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On this page: What is a Specific Phobia? | What is the impact of a Specific Phobia? | What is the treatment for a Specific Phobia?
What is a Specific Phobia?
A Specific Phobia is a marked and persistent fear of a specific object or situation. There are four categories of specific phobias:
- natural environment, ie storms, heights, water
- blood, injection, injury
- situational, ie a specific situation, such as public transport, tunnels, bridges, elevators, flying
Other phobias include situations that may lead to choking, vomiting or contracting an illness.
Generally the person will avoid the object or situation, or they feel intense fear if they have to confront it.
Fear of the object or situation is distressing to the point that it causes disruption in emotional, social or occupational functioning. The person with the phobia recognise that their fear is excessive or unreasonable.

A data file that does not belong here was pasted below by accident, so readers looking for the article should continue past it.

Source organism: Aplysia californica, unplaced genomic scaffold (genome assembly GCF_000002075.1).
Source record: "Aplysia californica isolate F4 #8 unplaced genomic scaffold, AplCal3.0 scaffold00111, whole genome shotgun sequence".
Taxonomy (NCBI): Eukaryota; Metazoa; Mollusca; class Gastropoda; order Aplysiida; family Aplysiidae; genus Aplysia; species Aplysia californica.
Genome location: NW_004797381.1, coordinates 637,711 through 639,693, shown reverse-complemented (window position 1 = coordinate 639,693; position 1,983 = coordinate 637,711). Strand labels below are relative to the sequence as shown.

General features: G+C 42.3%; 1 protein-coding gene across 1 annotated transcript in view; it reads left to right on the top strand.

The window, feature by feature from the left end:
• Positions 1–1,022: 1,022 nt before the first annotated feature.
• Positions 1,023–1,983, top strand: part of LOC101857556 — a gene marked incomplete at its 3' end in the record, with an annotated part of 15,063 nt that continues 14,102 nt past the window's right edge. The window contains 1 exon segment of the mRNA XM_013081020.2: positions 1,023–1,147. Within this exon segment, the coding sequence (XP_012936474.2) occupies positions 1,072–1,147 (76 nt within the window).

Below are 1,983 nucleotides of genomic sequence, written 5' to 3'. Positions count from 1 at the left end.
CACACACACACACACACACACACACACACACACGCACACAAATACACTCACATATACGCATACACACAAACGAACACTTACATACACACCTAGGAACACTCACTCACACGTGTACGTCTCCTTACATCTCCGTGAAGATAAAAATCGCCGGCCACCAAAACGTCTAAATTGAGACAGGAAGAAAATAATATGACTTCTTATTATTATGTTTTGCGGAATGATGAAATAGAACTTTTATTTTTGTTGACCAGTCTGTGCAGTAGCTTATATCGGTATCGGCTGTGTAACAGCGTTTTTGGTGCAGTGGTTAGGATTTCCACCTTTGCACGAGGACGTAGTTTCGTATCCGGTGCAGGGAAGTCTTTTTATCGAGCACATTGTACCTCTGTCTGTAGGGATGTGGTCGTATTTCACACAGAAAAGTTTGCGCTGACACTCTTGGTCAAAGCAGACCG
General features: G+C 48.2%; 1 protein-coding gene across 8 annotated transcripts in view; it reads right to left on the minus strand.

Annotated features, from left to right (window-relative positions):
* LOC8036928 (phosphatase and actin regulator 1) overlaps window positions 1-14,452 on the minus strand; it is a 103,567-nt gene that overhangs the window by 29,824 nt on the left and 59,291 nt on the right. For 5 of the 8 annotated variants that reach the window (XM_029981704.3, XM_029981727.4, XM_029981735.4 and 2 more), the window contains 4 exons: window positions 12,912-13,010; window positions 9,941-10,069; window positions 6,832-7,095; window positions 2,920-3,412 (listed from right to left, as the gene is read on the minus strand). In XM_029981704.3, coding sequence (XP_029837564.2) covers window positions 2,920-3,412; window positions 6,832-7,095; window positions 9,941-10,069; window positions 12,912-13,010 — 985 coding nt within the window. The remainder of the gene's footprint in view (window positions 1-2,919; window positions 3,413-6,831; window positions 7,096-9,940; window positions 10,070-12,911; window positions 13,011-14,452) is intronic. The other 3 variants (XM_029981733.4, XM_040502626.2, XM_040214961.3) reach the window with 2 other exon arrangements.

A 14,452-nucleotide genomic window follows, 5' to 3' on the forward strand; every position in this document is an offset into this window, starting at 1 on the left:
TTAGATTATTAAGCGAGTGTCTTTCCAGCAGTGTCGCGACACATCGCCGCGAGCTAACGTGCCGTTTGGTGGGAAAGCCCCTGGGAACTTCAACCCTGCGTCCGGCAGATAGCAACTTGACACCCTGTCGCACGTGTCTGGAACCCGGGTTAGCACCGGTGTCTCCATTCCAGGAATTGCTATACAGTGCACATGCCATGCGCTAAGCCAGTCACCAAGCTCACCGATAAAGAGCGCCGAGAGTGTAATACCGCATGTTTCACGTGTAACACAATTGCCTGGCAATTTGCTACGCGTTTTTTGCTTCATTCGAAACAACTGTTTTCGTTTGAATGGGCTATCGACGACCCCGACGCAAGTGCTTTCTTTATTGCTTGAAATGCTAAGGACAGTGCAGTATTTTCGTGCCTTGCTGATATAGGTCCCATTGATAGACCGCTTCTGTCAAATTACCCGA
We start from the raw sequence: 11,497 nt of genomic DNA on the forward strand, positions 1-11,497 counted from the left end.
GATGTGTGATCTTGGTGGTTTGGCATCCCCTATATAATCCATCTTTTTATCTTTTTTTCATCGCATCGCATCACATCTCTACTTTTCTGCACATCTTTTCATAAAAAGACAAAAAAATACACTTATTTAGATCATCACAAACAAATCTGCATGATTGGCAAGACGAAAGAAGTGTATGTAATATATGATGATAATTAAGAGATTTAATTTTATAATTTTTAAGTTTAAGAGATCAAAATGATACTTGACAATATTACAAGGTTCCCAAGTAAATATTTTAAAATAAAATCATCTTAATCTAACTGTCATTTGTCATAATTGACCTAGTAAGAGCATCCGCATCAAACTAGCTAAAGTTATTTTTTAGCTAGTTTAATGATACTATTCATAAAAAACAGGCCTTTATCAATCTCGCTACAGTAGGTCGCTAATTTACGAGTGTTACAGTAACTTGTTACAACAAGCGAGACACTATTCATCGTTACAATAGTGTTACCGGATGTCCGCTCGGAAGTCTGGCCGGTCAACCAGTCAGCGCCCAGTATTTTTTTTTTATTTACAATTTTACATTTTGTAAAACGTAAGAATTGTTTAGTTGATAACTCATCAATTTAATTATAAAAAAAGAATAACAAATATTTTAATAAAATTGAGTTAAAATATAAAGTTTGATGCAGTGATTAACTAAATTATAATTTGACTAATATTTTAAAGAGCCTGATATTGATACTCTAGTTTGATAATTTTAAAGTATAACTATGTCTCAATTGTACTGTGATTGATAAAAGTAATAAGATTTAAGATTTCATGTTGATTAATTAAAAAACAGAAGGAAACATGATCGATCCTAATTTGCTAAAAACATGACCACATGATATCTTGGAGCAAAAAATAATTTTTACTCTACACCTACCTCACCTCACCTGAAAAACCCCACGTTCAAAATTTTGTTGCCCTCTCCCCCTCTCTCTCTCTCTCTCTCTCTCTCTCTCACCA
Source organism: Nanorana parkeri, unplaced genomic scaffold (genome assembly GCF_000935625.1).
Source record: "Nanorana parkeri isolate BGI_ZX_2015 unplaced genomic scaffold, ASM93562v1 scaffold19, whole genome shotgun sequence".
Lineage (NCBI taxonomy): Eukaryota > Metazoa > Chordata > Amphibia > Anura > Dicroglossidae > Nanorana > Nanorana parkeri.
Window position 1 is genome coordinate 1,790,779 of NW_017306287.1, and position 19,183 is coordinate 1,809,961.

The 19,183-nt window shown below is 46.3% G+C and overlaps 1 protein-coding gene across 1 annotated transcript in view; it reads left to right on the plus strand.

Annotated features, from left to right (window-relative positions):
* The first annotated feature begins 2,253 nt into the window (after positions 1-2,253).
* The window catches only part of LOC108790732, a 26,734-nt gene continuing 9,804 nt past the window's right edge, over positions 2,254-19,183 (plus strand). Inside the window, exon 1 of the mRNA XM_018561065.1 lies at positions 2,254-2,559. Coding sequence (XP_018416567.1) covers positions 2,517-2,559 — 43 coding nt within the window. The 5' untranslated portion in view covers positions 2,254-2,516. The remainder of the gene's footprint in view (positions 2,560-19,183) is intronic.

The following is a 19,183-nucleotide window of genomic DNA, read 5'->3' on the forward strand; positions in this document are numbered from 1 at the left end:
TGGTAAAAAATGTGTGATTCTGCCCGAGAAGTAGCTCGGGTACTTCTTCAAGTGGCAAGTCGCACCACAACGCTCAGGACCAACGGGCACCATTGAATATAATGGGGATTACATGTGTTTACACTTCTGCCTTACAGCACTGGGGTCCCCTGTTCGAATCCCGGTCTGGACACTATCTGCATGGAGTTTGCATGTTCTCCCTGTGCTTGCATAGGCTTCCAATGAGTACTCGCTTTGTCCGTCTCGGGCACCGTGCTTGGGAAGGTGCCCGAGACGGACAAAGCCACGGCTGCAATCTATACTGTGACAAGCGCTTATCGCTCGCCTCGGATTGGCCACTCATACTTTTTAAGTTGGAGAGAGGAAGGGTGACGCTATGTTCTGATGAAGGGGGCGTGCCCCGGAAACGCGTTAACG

What is the impact of a Specific Phobia?
A person with a specific phobia may have to restrict their lifestyle to avoid the object or situation that they fear. Further, the fear may interfere with jobs that they take, or promotions.
What is the treatment for a Specific Phobia?
The primary treatment for a Specific Phobia is Behavioural Therapy where the person is gradually exposed to the object or situation they fear. There are two important step in this type of treatment:
- First, the person must learn anxiety management strategies, relaxation techniques and breathing techniques to control anxiety symptoms.
- Second, the person must gradually face the object or situation they fear.
Working with a psychologist to overcome the specific phobia can be helpful.
Taken from Andrews, G., Crino, R., Hunt, C., Lampe, L. & Page, A. (1994). The Treatment of Anxiety Disorders: Clinician’s Guide and Patient Manuals. Cambridge University Press.
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